Let me begin by saying this movie is a resounding love letter to the horror genre. More specifically, horror films from the late 70′s throughout the 80′s. Black Pumpkin, openly flaunts its influences and really tries to capture the spirit of the golden age of slasher films. I actually believe most of the characters in the movie are references to many other genre characters/actors over the years. That being said, writer/director, Ryan McGonagle, kind of missed an opportunity to do something special on his own. Bloody Bobby, had the chance to be an interesting and chilling new villain in the horror world. Instead, his origins and story are never fully detailed and he just kind of pops up willy nilly with little explanation and only sometimes with the featured, Black Pumpkin (which also never has its significance and connection to the character identified). His rules are never defined and because of that, he feels a little too generic. I feel like they really missed the boat with Bobby, as the villain would have been better served in a more rigid, less humorous enterprise.
The film definitely plays for laughs, but sometimes a little too much. I don’t think, Black Pumpkin, ever finds the proper balance between its comedy and its gravity. The tone of the movie from its opening is far different than what we get throughout the feature and I feel like the scares get lost too often. There are some legit laugh out loud moments, but those moments often clash with the attempts at building tension and dread. Plus, I’m not sure if the purpose was to play towards campy in spots, but there are plenty of times where the vibe comes across as just goofy. It’s clear, McGonagle, knows comedy, but he isn’t always effective at finding the appropriate times to sprinkle it in.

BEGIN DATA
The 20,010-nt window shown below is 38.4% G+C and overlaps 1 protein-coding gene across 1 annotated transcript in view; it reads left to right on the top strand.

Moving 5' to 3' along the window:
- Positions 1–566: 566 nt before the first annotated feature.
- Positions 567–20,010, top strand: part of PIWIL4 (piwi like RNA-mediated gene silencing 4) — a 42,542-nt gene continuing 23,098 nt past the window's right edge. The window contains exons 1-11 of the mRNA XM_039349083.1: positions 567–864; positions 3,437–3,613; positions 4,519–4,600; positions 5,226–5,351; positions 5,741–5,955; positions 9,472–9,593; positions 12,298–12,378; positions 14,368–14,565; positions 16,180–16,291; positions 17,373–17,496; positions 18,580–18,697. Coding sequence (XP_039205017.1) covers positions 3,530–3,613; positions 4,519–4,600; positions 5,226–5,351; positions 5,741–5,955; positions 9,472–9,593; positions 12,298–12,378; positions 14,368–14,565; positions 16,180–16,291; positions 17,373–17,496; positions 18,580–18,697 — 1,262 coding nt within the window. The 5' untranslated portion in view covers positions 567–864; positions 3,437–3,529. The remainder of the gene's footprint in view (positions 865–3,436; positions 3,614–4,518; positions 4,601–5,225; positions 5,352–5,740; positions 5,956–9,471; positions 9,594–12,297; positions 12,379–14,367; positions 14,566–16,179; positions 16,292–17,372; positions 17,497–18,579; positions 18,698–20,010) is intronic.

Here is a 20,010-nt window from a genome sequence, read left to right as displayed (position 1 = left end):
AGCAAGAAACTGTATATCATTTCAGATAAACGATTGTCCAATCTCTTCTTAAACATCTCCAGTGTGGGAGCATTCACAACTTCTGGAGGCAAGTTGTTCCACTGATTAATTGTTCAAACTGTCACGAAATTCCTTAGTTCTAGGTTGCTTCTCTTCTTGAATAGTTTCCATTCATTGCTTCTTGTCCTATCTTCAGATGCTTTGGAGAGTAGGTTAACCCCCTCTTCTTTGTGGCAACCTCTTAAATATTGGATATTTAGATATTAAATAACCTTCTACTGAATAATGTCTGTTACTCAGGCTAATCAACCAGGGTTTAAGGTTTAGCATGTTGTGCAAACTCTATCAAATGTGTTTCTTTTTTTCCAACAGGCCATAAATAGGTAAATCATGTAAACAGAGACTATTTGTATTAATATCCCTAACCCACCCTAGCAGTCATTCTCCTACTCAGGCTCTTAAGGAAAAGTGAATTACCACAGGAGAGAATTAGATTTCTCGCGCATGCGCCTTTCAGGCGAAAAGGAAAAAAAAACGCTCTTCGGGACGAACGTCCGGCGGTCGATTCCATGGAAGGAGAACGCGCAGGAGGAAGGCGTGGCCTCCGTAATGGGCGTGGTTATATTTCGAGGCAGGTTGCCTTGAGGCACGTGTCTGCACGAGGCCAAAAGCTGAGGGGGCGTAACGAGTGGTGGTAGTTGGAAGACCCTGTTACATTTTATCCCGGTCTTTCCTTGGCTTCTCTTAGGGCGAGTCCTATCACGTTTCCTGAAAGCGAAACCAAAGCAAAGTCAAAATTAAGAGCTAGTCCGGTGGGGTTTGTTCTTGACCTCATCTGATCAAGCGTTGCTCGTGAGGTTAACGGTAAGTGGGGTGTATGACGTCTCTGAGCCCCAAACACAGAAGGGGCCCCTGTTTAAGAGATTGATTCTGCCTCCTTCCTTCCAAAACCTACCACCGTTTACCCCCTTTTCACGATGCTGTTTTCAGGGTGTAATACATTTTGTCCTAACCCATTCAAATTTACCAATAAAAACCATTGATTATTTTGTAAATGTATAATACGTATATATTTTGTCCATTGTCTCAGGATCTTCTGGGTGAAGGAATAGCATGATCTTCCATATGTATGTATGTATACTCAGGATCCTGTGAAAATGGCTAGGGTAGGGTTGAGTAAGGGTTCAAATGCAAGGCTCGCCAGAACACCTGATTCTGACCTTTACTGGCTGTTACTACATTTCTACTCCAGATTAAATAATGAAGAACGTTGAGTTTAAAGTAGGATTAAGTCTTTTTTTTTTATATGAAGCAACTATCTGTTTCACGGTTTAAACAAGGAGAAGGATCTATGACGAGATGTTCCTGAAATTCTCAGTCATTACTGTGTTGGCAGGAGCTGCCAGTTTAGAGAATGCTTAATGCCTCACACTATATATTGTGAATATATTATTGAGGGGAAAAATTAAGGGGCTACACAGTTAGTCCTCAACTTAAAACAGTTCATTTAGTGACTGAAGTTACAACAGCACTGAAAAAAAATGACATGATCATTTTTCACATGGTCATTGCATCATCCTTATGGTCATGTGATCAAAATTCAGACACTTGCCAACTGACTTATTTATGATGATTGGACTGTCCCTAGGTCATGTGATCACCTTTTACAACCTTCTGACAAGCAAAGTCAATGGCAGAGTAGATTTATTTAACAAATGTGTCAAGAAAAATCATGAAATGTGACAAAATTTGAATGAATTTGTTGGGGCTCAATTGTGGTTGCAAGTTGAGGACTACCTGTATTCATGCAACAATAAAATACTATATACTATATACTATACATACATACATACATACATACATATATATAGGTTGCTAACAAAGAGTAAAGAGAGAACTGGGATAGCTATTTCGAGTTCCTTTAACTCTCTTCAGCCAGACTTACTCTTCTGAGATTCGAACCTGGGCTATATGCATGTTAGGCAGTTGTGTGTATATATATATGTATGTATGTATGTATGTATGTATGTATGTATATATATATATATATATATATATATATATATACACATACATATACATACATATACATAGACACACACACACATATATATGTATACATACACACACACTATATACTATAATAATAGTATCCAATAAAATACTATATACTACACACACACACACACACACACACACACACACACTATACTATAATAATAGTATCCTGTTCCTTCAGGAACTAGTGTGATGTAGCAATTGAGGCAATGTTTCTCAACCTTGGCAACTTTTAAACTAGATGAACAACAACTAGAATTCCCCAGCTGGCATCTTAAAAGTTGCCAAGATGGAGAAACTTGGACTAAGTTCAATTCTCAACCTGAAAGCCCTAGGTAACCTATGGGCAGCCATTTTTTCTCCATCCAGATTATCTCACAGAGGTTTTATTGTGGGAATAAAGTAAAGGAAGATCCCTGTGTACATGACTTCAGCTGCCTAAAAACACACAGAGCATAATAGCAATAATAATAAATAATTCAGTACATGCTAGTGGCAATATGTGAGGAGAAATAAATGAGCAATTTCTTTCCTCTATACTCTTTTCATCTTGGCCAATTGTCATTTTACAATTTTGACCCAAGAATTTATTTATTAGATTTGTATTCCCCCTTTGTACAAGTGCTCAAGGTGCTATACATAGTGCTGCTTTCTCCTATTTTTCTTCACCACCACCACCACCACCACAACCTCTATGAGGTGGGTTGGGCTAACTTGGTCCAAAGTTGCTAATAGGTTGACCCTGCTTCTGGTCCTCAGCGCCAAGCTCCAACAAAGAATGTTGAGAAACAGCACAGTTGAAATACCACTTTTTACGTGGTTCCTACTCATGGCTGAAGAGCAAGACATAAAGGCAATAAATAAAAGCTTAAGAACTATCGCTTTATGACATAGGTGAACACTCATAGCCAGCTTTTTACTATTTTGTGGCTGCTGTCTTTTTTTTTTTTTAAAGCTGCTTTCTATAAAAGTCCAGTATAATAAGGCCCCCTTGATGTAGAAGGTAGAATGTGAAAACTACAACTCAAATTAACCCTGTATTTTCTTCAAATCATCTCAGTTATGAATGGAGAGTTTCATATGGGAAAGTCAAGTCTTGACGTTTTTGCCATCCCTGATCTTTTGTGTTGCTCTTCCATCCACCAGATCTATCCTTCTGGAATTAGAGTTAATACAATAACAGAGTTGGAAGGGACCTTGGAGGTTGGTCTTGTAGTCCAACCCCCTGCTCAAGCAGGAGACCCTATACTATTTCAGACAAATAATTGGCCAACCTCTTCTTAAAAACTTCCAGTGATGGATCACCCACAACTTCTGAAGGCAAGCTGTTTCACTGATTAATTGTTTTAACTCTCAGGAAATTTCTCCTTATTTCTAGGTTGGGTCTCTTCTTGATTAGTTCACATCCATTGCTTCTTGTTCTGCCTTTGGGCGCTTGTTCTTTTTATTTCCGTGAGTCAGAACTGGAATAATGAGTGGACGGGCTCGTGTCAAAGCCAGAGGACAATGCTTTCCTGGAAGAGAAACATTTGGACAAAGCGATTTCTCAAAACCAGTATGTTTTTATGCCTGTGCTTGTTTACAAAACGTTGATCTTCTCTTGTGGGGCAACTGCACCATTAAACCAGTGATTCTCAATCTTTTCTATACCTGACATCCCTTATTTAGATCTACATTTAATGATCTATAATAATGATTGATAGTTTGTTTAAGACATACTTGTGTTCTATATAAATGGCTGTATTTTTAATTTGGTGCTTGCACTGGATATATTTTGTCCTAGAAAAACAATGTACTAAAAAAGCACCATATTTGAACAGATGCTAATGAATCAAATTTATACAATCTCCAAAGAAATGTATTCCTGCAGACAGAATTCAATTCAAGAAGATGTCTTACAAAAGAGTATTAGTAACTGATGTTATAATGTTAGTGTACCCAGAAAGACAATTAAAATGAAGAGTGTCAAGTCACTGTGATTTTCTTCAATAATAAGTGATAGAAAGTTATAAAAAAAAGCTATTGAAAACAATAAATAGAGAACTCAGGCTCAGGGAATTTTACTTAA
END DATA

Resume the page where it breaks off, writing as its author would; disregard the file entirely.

The actors do a fair to midland job throughout. There are a few who stand out, but that might be more indicative of those character having a little bit more on the page. The characters themselves aren’t poorly written, but they’re also mostly just horror movie tropes that you’ve seen in countless other flicks. Speaking of things you’ve seen before, most of the ways those characters meet their demise are similarly predictable. This was a little disappointing not just because the film’s opening suggested that we might get some ingenuity in that department, but also because Bloody Bobby seemed to open up opportunities to color outside the lines with the violence. While there are a couple of fun exceptions, the kills and the special effects are kind of underwhelming.
Now listen... while it seems like the criticisms are piling up like lake effect in December, Black Pumpkin, isn’t a bad film. It’s not particularly good, but it’s certainly not awful. In fact, if you go into it with tempered expectations and are looking to burn 90 minutes while having a little fun, I’d dare say this might be in your wheelhouse. Especially if you’re a big fan of Halloween. Black Pumpkin, knows who it’s audience is and does it’s level best to entertain them. Even though I didn’t necessarily love it, it still entertained me and kept my attention. I’m giving it 2 out of 5 stars. Full disclosure... a ½ star of that is really a bonus because it’s pandering to horror nerds... and that’s what I am.
Black Pumpkin, is NOW available on Blu-Ray/DVD, plus streaming on Amazon Prime Video, Google Play, Vudu and most other digital platforms.